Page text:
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Dump the 9 to 5. Arguably it belongs to the 20th Century. Increasing numbers of employees work flexibly (ever phoned your bank at 8 pm or placed an online order at 10 pm?). It produces results not just for the end customer but for employers too.

A recent survey estimates that 46% of the working population seek flexible working options. So if you include flexible working in a job advertisement you almost double the pool of candidates likely to apply. Since there are so few (6%) of job advertisements offering flexible working you might even treble or quadruple your applicants.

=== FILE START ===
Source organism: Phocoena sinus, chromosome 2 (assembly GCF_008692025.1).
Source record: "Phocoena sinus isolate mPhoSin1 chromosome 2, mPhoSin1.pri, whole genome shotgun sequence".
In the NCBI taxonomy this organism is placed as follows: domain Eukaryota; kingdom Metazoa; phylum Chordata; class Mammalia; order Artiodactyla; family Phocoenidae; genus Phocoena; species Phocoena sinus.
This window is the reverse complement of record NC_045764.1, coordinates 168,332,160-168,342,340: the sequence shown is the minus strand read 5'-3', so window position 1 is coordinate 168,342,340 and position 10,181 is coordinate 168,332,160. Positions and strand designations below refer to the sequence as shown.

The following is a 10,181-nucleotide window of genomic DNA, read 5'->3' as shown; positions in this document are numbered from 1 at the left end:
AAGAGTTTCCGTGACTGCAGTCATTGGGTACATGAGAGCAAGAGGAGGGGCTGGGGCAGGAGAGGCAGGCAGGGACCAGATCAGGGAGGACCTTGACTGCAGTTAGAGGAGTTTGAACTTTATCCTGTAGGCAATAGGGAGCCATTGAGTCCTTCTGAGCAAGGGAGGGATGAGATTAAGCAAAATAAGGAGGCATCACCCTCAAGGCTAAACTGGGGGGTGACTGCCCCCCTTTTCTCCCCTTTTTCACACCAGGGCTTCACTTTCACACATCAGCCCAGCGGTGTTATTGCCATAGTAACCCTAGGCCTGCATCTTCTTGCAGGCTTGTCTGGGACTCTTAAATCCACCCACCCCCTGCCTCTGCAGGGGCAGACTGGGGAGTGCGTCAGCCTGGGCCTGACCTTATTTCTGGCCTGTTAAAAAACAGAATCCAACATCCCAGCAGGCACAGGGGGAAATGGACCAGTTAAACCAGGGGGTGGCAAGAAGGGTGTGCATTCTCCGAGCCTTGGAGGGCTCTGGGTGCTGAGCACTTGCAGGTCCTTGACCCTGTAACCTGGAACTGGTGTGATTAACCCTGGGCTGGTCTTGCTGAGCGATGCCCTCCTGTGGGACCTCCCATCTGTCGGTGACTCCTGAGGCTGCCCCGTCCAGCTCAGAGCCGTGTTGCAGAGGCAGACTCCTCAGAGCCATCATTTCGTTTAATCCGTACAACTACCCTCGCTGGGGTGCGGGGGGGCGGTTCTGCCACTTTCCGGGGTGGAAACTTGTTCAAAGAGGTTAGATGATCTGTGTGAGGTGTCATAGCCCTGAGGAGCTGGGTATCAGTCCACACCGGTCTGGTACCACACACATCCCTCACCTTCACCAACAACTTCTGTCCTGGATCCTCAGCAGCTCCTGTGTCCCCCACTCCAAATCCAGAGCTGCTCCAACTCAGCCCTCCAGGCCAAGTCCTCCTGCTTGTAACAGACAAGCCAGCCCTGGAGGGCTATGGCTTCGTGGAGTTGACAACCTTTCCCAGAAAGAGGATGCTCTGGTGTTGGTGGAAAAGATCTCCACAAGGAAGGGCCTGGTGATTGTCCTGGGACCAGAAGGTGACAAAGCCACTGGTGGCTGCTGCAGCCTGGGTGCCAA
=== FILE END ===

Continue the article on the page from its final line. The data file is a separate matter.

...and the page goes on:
So what is the challenge?

Flexible working can take many forms:

  • Variable hours – computerised scheduling processes (contact us) help match employees’ time preferences to business needs
  • Part-time work which is very popular – again it can be “juggled” with minimal difficult in many, although not all, cases
  • Add shifts – in my manufacturing experience the “twilight” shift was always well-liked
  • Working from home – not right for every job but with modern technology easy to provide and to monitor
  • Job sharing – when a job is shared you may get 120% because each participant is just that little bit less stretched and the right employees will give a little bit extra
  • Zero hours – much more attractive than given credit for
  • Term-time working – can be coupled with part-time, job-sharing perhaps, or zero hours